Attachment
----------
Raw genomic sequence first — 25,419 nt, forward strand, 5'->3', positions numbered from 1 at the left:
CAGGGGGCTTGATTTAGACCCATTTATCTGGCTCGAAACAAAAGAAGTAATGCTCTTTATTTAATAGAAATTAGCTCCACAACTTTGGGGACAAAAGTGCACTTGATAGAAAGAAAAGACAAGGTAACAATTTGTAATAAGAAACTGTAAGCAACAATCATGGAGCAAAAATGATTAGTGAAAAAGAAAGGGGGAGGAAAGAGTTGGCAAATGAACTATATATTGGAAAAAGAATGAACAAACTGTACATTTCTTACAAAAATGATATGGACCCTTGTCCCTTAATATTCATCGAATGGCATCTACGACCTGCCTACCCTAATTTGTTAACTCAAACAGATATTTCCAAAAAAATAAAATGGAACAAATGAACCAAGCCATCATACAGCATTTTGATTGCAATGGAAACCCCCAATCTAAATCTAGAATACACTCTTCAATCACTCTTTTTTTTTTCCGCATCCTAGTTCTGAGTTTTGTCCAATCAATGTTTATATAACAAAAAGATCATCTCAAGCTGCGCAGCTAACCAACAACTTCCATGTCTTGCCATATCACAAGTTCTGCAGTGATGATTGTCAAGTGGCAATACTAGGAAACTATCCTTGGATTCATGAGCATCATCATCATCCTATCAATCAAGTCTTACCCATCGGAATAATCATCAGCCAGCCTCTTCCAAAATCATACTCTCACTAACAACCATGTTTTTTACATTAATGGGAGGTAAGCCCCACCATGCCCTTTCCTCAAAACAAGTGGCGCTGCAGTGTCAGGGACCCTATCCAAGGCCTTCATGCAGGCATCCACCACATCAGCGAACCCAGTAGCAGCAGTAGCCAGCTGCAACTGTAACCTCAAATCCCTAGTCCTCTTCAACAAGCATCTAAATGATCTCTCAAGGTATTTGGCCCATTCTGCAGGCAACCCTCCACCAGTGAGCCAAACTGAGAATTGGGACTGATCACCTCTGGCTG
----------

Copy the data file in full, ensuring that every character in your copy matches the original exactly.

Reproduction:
Raw genomic sequence first — 25,419 nt, forward strand, 5'->3', positions numbered from 1 at the left:
CAGGGGGCTTGATTTAGACCCATTTATCTGGCTCGAAACAAAAGAAGTAATGCTCTTTATTTAATAGAAATTAGCTCCACAACTTTGGGGACAAAAGTGCACTTGATAGAAAGAAAAGACAAGGTAACAATTTGTAATAAGAAACTGTAAGCAACAATCATGGAGCAAAAATGATTAGTGAAAAAGAAAGGGGGAGGAAAGAGTTGGCAAATGAACTATATATTGGAAAAAGAATGAACAAACTGTACATTTCTTACAAAAATGATATGGACCCTTGTCCCTTAATATTCATCGAATGGCATCTACGACCTGCCTACCCTAATTTGTTAACTCAAACAGATATTTCCAAAAAAATAAAATGGAACAAATGAACCAAGCCATCATACAGCATTTTGATTGCAATGGAAACCCCCAATCTAAATCTAGAATACACTCTTCAATCACTCTTTTTTTTTTCCGCATCCTAGTTCTGAGTTTTGTCCAATCAATGTTTATATAACAAAAAGATCATCTCAAGCTGCGCAGCTAACCAACAACTTCCATGTCTTGCCATATCACAAGTTCTGCAGTGATGATTGTCAAGTGGCAATACTAGGAAACTATCCTTGGATTCATGAGCATCATCATCATCCTATCAATCAAGTCTTACCCATCGGAATAATCATCAGCCAGCCTCTTCCAAAATCATACTCTCACTAACAACCATGTTTTTTACATTAATGGGAGGTAAGCCCCACCATGCCCTTTCCTCAAAACAAGTGGCGCTGCAGTGTCAGGGACCCTATCCAAGGCCTTCATGCAGGCATCCACCACATCAGCGAACCCAGTAGCAGCAGTAGCCAGCTGCAACTGTAACCTCAAATCCCTAGTCCTCTTCAACAAGCATCTAAATGATCTCTCAAGGTATTTGGCCCATTCTGCAGGCAACCCTCCACCAGTGAGCCAAACTGAGAATTGGGACTGATCACCTCTGGCTG